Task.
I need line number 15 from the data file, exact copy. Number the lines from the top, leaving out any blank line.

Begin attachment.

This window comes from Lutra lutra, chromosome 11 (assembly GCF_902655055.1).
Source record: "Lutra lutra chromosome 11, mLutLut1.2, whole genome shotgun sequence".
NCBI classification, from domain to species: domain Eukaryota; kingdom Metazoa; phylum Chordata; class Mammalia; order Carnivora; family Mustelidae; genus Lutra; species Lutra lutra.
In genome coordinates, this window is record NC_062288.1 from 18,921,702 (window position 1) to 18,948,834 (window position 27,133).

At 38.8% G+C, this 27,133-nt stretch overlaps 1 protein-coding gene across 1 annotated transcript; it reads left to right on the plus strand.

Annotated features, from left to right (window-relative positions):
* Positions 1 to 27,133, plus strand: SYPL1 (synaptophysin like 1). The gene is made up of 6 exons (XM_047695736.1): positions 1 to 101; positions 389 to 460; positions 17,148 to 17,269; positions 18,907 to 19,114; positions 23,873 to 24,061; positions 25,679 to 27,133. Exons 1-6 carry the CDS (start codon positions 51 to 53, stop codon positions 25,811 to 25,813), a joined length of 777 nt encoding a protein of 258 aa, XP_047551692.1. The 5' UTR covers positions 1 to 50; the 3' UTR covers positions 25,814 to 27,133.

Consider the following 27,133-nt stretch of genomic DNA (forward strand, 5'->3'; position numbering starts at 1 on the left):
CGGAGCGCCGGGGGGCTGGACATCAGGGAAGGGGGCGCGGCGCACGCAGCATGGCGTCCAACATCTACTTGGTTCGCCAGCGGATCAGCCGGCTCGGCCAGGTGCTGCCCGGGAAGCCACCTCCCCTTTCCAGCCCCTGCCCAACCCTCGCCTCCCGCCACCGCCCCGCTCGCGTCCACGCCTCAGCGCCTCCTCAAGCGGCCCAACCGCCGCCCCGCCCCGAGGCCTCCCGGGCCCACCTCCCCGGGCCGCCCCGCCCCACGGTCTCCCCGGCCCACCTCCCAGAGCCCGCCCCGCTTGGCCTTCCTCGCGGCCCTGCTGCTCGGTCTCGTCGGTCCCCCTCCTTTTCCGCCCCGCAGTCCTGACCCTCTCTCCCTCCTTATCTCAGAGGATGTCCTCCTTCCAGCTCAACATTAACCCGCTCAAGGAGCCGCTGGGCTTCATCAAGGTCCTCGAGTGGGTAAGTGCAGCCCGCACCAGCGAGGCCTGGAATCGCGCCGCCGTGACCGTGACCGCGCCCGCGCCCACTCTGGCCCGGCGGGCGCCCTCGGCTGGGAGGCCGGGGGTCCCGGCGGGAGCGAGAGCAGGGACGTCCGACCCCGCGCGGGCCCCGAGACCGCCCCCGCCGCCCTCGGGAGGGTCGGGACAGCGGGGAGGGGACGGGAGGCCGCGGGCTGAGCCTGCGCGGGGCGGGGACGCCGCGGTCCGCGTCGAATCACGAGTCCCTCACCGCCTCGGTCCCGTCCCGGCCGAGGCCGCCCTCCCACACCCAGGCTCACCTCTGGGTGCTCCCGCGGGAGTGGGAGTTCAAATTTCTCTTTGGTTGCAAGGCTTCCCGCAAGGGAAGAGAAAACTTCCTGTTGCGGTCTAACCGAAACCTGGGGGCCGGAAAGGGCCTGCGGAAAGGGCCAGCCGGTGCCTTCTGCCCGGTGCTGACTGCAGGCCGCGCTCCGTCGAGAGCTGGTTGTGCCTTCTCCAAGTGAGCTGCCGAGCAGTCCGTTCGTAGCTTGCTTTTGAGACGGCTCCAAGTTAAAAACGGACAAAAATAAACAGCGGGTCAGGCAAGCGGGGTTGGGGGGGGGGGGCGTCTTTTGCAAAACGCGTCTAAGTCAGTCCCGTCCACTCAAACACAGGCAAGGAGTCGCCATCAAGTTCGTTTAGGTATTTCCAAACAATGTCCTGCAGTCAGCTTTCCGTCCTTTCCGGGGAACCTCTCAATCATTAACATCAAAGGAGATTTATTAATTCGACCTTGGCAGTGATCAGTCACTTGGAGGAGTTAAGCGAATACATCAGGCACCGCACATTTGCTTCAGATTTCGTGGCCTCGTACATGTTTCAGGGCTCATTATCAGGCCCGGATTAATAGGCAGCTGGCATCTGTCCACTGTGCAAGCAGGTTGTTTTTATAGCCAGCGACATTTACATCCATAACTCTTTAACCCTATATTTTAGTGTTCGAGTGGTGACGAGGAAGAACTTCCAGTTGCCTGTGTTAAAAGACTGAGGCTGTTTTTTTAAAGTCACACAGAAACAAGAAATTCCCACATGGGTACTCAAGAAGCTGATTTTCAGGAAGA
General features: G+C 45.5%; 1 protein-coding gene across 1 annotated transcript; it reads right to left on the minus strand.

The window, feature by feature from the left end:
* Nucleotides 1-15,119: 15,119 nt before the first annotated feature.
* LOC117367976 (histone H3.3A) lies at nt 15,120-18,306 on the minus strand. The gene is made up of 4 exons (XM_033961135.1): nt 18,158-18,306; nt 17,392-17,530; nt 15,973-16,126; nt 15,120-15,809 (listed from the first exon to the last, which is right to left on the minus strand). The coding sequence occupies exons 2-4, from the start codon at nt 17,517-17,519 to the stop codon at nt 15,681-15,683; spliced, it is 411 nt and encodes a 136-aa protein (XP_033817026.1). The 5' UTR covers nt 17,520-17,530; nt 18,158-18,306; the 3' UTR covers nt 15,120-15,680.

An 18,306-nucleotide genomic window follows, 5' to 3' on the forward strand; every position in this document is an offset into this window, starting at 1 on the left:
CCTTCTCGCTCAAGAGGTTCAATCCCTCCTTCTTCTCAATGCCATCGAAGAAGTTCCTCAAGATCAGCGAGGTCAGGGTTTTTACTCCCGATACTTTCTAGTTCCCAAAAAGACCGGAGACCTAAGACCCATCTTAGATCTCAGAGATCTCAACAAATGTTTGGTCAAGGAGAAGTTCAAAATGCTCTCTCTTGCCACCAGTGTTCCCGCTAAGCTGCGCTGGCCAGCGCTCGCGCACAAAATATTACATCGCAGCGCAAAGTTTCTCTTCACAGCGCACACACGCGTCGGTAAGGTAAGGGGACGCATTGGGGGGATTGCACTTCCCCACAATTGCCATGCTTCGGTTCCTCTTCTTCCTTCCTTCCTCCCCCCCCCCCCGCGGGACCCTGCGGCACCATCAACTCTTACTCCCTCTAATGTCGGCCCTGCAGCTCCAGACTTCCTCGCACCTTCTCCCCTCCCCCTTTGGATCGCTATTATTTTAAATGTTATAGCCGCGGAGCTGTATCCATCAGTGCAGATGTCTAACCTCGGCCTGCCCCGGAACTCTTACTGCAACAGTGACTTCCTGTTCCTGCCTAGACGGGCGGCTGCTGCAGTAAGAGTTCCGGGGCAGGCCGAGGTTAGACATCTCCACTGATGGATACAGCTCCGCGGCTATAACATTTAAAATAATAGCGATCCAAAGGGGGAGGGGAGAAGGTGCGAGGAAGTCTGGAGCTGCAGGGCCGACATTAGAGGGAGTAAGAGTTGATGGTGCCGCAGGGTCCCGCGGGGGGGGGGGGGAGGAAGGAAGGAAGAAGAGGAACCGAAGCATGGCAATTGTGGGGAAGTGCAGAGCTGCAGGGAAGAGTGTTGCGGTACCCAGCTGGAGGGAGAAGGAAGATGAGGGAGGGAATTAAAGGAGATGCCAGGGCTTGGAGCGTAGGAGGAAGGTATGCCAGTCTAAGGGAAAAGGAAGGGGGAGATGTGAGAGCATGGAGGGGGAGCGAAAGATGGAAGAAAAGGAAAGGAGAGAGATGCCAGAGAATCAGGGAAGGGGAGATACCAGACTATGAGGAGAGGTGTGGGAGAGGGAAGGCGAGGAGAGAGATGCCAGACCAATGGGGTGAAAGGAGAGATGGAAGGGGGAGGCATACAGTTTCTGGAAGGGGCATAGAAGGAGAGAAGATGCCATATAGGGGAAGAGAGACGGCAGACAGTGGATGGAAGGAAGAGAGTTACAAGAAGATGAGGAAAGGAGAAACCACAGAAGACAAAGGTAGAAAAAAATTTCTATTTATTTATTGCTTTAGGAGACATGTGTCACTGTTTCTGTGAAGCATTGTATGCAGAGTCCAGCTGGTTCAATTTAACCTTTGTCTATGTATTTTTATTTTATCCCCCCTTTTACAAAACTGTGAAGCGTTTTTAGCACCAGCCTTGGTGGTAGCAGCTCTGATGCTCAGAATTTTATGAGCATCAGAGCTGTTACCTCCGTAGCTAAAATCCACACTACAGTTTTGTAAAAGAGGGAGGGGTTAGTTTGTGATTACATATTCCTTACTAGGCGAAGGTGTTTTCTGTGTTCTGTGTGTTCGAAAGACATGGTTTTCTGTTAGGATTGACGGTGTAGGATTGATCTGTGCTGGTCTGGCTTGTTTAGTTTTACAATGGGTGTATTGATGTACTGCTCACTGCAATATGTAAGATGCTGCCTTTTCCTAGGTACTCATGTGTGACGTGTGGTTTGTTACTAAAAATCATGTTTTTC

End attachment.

CCTTCTCGCTCAAGAGGTTCAATCCCTCCTTCTTCTCAATGCCATCGAAGAAGTTCCTCAAGATCAGCGAGGTCAGGGTTTTTACTCCCGATACTTTCTAGTTCCCAAAAAGACCGGAGACCTAAGACCCATCTTAGATCTCAGAGATCTCAACAAATGTTTGGTCAAGGAGAAGTTCAAAATGCTCTCTCTTGCCACCAGTGTTCCCGCTAAGCTGCGCTGGCCAGCGCTCGCGCACAAAATATTACATCGCAGCGCAAAGTTTCTCTTCACAGCGCACACACGCGTCGGTAAGGTAAGGGGACGCATTGGGGGGATTGCACTTCCCCACAATTGCCATGCTTCGGTTCCTCTTCTTCCTTCCTTCCTCCCCCCCCCCCCGCGGGACCCTGCGGCACCATCAACTCTTACTCCCTCTAATGTCGGCCCTGCAGCTCCAGACTTCCTCGCACCTTCTCCCCTCCCCCTTTGGATCGCTATTATTTTAAATGTTATAGCCGCGGAGCTGTATCCATCAGTGCAGATGTCTAACCTCGGCCTGCCCCGGAACTCTTACTGCAACAGTGACTTCCTGTTCCTGCCTAGACGGGCGGCTGCTGCAGTAAGAGTTCCGGGGCAGGCCGAGGTTAGACATCTCCACTGATGGATACAGCTCCGCGGCTATAACATTTAAAATAATAGCGATCCAAAGGGGGAGGGGAGAAGGTGCGAGGAAGTCTGGAGCTGCAGGGCCGACATTAGAGGGAGTAAGAGTTGATGGTGCCGCAGGGTCCCGCGGGGGGGGGGGGGAGGAAGGAAGGAAGAAGAGGAACCGAAGCATGGCAATTGTGGGGAAGTGCAGAGCTGCAGGGAAGAGTGTTGCGGTACCCAGCTGGAGGGAGAAGGAAGATGAGGGAGGGAATTAAAGGAGATGCCAGGGCTTGGAGCGTAGGAGGAAGGTATGCCAGTCTAAGGGAAAAGGAAGGGGGAGATGTGAGAGCATGGAGGGGGAGCGAAAGATGGAAGAAAAGGAAAGGAGAGAGATGCCAGAGAATCAGGGAAGGGGAGATACCAGACTATGAGGAGAGGTGTGGGAGAGGGAAGGCGAGGAGAGAGATGCCAGACCAATGGGGTGAAAGGAGAGATGGAAGGGGGAGGCATACAGTTTCTGGAAGGGGCATAGAAGGAGAGAAGATGCCATATAGGGGAAGAGAGACGGCAGACAGTGGATGGAAGGAAGAGAGTTACAAGAAGATGAGGAAAGGAGAAACCACAGAAGACAAAGGTAGAAAAAAATTTCTATTTATTTATTGCTTTAGGAGACATGTGTCACTGTTTCTGTGAAGCATTGTATGCAGAGTCCAGCTGGTTCAATTTAACCTTTGTCTATGTATTTTTATTTTATCCCCCCTTTTACAAAACTGTGAAGCGTTTTTAGCACCAGCCTTGGTGGTAGCAGCTCTGATGCTCAGAATTTTATGAGCATCAGAGCTGTTACCTCCGTAGCTAAAATCCACACTACAGTTTTGTAAAAGAGGGAGGGGTTAGTTTGTGATTACATATTCCTTACTAGGCGAAGGTGTTTTCTGTGTTCTGTGTGTTCGAAAGACATGGTTTTCTGTTAGGATTGACGGTGTAGGATTGATCTGTGCTGGTCTGGCTTGTTTAGTTTTACAATGGGTGTATTGATGTACTGCTCACTGCAATATGTAAGATGCTGCCTTTTCCTAGGTACTCATGTGTGACGTGTGGTTTGTTACTAAAAATCATGTTTTTC